Sunday 29 November 2020

Publishing Update

I'm delighted to have four poems featured on the Kalanopia website. Kalanopia is a poetry journal that aims to raise awareness around visual impairment and accepts poetry about vision from all poets, whatever their eyesight is like. You can read my poems by following the links below: 

The Memory Window.


Two Haiku about cataracts

You will also find sound recordings of my poems at these links! 


I'm also delighted to have a haiku on the Breadcrumbs website here and a haiku shortlisted in the Evesham Festival of Words Haiku contest.

Saturday 28 November 2020

A sunny visit to the Botanic gardens

 We were able this morning to book a time slot for visiting Edinburgh Botanic Gardens this lunchtime! (Due to COVID the gardens are only admitting a limited number of people, you can book a time slot here). Once you are in the gardens you can stay as long as you like! 

The gardens looked beautiful in the late autumn sunshine 

and though there were a lot of people around, some areas were quite quiet. Though it's annoying that large parts are roped off to allow for preparation for the Christmas light display, as this means that people are restricted to the paths and some areas feel very crowded). 

The silver birch trees look particularly pretty in the low sunlight  

Many of the birch trees have witches brooms in them, these are caused either by a parasitic wasp or a virus. 

These witches brooms don't damage the trees.

Thursday 26 November 2020

Tide by Hugh Aldersey-Williams


 Subtitled 'The Science and Lore of the Greatest Force on Earth' this is a chronological look at the development of thinking about tides. It covers mythology, science, natural history, art and social issues around tides from the times of ancient Greece to the present day. The historical narrative is interspersed with the author's observations of tides in various oceans. 

Ancient Rome, Greece and Egypt were all situated in areas around the Mediterranean, which doesn't have major tides so the tides as such didn't play hugely significant roles in these cultures, until the Romans expanded their Empire beyond the Mediterranean (and found the tides a significant obstacle to invading Britain). The first significant scientific research into tides took place in the area that is now India. 

Tides obviously have a profound influence on the wildlife of the coast, particularly the intertidal area (the area between low tide and high tide that is constantly being deluged by water then drying out). The book contains a fascinating chapter examining how wildlife responds to changing tides, from the feeding behaviour of wading birds such as knots to the breeding cycle of the grunion, a fish that lays its eggs on the beaches of California.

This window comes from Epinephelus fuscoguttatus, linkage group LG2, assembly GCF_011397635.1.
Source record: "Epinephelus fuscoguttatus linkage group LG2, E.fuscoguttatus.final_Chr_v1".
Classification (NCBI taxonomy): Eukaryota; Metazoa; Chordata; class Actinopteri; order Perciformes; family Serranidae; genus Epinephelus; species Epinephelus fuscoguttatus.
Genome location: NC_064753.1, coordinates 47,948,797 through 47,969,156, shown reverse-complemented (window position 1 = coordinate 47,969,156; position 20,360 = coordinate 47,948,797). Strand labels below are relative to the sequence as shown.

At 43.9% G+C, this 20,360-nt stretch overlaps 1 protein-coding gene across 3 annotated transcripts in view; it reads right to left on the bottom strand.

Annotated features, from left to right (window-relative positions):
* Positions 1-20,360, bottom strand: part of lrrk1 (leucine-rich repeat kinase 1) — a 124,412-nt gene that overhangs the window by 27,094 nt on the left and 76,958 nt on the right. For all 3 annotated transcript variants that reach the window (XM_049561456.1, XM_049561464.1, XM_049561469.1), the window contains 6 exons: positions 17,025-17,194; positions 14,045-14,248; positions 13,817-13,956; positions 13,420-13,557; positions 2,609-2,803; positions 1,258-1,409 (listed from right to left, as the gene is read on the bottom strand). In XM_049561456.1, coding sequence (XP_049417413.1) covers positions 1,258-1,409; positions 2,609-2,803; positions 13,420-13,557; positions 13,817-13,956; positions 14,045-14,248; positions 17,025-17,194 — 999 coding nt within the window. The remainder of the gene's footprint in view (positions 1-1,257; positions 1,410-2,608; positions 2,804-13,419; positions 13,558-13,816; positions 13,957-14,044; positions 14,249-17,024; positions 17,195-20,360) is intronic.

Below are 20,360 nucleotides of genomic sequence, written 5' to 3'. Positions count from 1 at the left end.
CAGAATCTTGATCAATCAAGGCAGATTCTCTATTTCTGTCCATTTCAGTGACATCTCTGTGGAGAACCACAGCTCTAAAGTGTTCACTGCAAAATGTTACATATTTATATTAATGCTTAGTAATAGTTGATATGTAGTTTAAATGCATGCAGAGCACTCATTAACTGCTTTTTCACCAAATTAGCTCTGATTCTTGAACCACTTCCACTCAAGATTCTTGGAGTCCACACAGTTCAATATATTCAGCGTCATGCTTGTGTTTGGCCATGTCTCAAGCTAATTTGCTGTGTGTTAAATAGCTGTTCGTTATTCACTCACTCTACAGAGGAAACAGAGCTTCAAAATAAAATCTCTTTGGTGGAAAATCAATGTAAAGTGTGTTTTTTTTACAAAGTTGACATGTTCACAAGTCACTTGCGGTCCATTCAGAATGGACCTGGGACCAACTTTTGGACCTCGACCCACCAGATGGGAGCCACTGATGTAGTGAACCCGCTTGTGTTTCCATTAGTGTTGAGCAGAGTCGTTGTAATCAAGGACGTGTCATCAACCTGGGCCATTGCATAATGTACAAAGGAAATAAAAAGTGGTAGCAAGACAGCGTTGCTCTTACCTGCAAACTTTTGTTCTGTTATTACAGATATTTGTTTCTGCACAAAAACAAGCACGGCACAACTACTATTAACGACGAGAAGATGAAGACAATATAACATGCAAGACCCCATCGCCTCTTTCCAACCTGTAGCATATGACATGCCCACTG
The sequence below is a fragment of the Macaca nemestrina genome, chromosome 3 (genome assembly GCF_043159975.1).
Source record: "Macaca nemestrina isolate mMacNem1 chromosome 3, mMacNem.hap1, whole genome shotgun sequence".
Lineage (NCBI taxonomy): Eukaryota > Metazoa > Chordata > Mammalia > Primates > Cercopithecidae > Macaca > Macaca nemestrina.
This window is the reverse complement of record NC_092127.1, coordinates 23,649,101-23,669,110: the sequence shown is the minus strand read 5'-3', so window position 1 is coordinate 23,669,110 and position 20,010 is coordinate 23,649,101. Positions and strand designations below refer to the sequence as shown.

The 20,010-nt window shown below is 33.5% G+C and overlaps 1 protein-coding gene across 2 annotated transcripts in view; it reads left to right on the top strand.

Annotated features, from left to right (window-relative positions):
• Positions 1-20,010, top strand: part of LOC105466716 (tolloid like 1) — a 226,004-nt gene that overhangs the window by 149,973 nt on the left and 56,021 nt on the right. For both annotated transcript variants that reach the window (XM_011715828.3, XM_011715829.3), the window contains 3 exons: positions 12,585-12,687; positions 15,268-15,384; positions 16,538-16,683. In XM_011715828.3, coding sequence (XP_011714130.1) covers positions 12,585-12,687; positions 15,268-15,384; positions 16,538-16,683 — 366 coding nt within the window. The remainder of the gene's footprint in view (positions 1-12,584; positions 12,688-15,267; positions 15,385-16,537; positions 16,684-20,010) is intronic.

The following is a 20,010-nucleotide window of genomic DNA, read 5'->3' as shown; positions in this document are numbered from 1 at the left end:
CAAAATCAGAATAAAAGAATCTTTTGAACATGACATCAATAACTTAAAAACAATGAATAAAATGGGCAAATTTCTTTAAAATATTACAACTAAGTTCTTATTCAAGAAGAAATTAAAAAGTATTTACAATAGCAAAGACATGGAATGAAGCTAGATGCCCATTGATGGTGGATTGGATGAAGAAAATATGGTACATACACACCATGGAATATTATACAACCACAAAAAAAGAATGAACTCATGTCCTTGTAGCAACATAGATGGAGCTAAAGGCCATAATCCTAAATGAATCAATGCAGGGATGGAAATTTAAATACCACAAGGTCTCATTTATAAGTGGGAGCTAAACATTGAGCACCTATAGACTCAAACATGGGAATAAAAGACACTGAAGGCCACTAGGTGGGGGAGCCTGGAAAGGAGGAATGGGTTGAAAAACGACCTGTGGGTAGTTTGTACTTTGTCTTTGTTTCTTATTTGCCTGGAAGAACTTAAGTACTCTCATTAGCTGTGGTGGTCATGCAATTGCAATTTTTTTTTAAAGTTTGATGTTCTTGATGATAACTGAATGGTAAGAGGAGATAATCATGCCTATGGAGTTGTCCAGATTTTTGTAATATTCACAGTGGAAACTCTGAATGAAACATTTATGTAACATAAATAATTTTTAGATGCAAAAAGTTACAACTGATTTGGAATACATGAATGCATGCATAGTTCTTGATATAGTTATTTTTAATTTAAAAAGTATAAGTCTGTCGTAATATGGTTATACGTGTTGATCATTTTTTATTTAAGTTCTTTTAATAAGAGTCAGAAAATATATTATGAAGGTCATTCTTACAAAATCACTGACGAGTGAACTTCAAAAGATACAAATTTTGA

Tides have played major roles in war (e.g. the D-Day landings), tragedies (e.g. the death of 23 cockle pickers on Morecombe Bay in 2004), historical turning points (e.g. The Boston Tea Party) and the reshaping of geography. Historically tides have always eaten away at coastlines, but in these days of climate chaos, this effect of the tides is increasing. Tidal defences have been built in many places, while in others the tides are harnessed to generate electricity.

Tides have influenced artistic creations too, including Handel's Water Music (composed for an event that took place on the water) and Telemann's Water Music, which was more of a creative response to the water itself.

This is a fascinating insight into the power and nature of the tide and it very effectively synthesizes knowledge from many different areas. However, I would have liked more coverage of the environmental issues affecting our oceans, particularly plastic pollution. 

Tide by Hugh Aldersey-Williams published (2017) by Penguin.

Wednesday 25 November 2020

A Friends Group is on its Way for North Merchiston Cemetery!

I had a socially distanced walk round North Merchiston Cemetery yesterday with someone who is interested in setting up a Friends Group for the Cemetery. We discussed a lot of issues, looked at some of the gravestones and even caught sight of the albino squirrel.

So, as a result of this meeting, we have set up a Facebook group for the cemetery as a way of gauging interest in setting up an official Friends group to look after and celebrate the cemetery as a place of remembrance and as a wildlife haven. We'll be looking for people who are actively interested in serving on a committee and / or taking part in volunteering activities (subject to COVID restrictions and council guidelines on Friends group activities). We want the group to be as inclusive as possible of local residents and people who work in the area.